Take a look at the headlines and you may be forgiven for wondering if the UK has moved on a year. A debate has sparked over how tough the restrictions should be to combat the latest wave of COVID, while the UK’s withdrawal from the EU is far from over. Brexit Minister Lord Frost has just resigned, and a series of Brexit changes will take effect on January 1 that appear to exacerbate the economic damage from the pandemic. So what are the January changes and why have we heard so little about them?
Full customs controls will take effect on January 1. One aspect of the changes is the new rules that must be followed to allow trade between the UK and the EU to remain duty free, according to the Trade and cooperation agreement.
During 2021, exporters have been allowed to provide proof of origin of goods after they have been exported, provided they have made a customs declaration at the border. But as of January 1, when UK exporters cannot prove the origin of a product at customs, the EU customer will have to pay the full amount. import tariff (and vice versa). For example, a French importer bringing in agricultural products from the United Kingdom would incur an average non-preferential tariff of about 11%.
Importers have been affected by Brexit much less than exporters so far, without even having to make customs declarations. This was part of an arrangement called “tiered customs checks,” but as of January 1, they will also have to make customs declarations.
This means that, in addition to all the supply chain problems manufacturers have been enduring in recent months, they will now face the double whammy of comprehensive customs controls for the first time. If companies do not comply with the new requirements, the goods will not be able to leave the port.
The transition period was also not completed on January 1. During the remainder of 2022, we expect to see a variety of other safety and security measures introduced. For example, physical checks on live animals will begin on July 1. This will also put more pressure on border controls and further slow the movement of trade from one side to the other.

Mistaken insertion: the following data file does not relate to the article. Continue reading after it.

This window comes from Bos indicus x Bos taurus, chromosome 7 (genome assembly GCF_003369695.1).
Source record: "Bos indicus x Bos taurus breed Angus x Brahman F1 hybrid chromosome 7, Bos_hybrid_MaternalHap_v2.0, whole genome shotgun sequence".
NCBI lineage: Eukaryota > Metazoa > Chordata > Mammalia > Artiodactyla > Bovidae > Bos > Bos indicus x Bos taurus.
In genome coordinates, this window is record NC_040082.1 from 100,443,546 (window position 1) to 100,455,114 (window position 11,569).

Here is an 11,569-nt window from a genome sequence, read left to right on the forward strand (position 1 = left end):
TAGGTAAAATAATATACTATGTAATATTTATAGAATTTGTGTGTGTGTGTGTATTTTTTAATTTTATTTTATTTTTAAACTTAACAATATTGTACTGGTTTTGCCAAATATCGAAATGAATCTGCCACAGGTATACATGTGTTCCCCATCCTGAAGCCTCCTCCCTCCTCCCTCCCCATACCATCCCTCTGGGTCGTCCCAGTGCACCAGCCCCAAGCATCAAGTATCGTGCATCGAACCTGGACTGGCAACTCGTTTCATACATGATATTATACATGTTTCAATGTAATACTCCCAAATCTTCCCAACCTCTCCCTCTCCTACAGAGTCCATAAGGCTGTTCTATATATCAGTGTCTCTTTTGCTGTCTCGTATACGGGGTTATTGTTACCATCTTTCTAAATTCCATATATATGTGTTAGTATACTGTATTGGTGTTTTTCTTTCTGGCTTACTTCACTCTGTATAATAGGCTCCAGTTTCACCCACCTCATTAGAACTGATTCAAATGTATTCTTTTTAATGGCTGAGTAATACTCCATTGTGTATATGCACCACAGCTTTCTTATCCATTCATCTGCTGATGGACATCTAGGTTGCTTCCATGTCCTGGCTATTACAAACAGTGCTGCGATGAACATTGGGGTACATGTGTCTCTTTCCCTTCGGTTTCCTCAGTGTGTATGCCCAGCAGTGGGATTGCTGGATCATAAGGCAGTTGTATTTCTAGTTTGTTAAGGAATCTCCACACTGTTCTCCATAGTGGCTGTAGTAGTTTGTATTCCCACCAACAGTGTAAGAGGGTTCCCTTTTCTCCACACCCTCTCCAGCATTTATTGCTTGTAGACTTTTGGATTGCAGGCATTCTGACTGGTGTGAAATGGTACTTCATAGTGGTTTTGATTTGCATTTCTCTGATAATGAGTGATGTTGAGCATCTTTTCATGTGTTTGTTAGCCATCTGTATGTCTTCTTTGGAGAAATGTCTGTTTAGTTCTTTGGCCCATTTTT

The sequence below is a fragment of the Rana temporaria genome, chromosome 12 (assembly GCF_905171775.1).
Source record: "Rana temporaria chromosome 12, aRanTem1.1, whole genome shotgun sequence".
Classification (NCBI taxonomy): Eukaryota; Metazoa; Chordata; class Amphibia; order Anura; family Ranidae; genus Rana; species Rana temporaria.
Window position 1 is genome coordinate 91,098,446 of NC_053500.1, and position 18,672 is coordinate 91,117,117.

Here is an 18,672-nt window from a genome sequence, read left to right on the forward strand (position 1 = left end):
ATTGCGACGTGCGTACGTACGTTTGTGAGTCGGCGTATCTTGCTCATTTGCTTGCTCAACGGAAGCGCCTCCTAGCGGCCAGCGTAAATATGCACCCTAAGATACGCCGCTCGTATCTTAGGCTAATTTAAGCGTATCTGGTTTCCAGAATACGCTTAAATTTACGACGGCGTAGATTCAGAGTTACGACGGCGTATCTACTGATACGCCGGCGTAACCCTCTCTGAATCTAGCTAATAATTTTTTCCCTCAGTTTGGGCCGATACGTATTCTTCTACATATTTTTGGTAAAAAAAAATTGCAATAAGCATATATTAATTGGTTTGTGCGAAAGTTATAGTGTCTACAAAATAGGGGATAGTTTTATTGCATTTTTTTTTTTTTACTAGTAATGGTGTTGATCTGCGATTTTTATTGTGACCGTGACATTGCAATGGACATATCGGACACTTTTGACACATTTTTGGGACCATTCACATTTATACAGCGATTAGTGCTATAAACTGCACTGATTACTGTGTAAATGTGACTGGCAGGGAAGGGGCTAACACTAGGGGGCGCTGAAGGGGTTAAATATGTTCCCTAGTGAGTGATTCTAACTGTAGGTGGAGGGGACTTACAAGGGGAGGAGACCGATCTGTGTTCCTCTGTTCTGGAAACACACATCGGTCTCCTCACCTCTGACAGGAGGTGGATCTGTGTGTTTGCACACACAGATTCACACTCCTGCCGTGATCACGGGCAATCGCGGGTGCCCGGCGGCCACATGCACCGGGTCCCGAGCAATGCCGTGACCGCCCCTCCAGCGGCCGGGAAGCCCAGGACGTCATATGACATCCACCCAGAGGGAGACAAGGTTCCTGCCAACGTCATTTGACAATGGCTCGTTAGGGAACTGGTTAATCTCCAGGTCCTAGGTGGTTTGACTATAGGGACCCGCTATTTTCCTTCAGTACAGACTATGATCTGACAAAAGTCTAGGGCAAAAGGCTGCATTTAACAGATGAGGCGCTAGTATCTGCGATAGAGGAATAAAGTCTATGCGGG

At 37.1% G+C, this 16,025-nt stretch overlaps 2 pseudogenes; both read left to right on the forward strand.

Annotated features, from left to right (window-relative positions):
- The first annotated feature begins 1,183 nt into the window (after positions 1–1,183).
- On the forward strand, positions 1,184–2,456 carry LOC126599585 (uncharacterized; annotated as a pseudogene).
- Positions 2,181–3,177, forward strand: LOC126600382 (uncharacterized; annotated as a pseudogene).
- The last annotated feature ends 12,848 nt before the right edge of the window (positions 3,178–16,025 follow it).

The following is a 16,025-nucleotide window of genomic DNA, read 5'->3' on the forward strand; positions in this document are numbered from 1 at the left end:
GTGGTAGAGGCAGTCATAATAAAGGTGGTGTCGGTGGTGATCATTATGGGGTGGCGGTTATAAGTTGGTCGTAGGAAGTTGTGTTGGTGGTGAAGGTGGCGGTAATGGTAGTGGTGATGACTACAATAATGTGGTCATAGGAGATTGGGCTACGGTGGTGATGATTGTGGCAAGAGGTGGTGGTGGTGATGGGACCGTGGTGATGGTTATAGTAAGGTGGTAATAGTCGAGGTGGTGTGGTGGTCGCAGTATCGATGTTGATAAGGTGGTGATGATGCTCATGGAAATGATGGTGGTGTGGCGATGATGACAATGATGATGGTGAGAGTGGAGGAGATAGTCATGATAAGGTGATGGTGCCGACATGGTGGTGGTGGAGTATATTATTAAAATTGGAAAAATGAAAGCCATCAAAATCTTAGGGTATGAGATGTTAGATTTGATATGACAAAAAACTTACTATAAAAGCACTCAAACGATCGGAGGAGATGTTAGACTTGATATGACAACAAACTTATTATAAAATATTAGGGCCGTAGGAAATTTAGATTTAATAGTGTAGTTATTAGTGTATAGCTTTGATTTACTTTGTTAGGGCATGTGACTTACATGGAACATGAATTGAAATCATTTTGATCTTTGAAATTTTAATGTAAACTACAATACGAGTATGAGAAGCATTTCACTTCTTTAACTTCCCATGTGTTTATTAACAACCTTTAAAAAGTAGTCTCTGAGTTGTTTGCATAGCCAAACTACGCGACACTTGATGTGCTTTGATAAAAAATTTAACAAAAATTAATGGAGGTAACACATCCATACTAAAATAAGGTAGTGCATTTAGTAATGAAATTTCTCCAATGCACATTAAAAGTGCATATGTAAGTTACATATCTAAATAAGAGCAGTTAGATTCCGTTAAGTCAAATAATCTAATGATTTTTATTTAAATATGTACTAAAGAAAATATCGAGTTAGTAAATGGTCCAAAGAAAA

Lack of clarity
The basis for all these changes is outlined in the UK government policy document. The border operating model. An updated version was released in November, with new revisions issued on December 16. These changes reflect the new timetable for the implementation of import controls, which was only established in September. You’ve probably heard of just-in-time manufacturing, but this is the equivalent in policy making. It has left companies with considerable uncertainty.
The British government maintains that this is simply a “new pragmatic timetable”, but raises concerns about different levels of compliance in either direction. For example, delaying the implementation of controls entering the UK may result in goods crossing the border and failing to meet proper health and safety standards, whereas these verifications are carried out for exported UK goods. to the EU.
Even before all these additional new Brexit rules go into effect in January, UK ports in 2021 appear to have experienced the lower volumes trade since 1983. It doesn’t help that Felixstowe, Britain’s largest port, appears to be one of the less efficient ports both in the UK and compared to rivals in Europe and Asia. This is the case whether you measure efficiency as minutes per container movement or the average number of hours ships spent in port.
The UK government is trying to tackle these kinds of challenges with its £ 200 million Port Infrastructure Fund, but this has also been controversial. The Port of Dover took the government to court when only received about 10% of the funds he requested to build additional passport checkpoints.
Government funds were squeezed due to the fact that the total of offers it received from the ports amounted to more than double what it had made available, so that no port obtained all the financing it requested. As if that wasn’t bad enough, the government then reduced the total pot size by 34%. If UK ports cannot be properly updated and then come under additional pressure due to changes to be introduced in January, it all implies that shipping delays are likely to be an ongoing problem.
In other words, not only are companies facing a major adjustment in the way they handle customs clearance, but goods are likely to end up waiting longer in UK ports, further increasing costs for freight forwarders. companies because time is money. The possibility of supply chains diverting away from UK companies to other partners is increasing.
UK companies have already had to cope declining trade as a result of Brexit. And don’t forget that all of this is happening in a context of transition to Liz Truss becoming the new Brexit minister, while she remains as Foreign Secretary. For a government that was elected with the slogan of “getting Brexit,” it is perhaps not so surprising that so little has been said about the upcoming changes.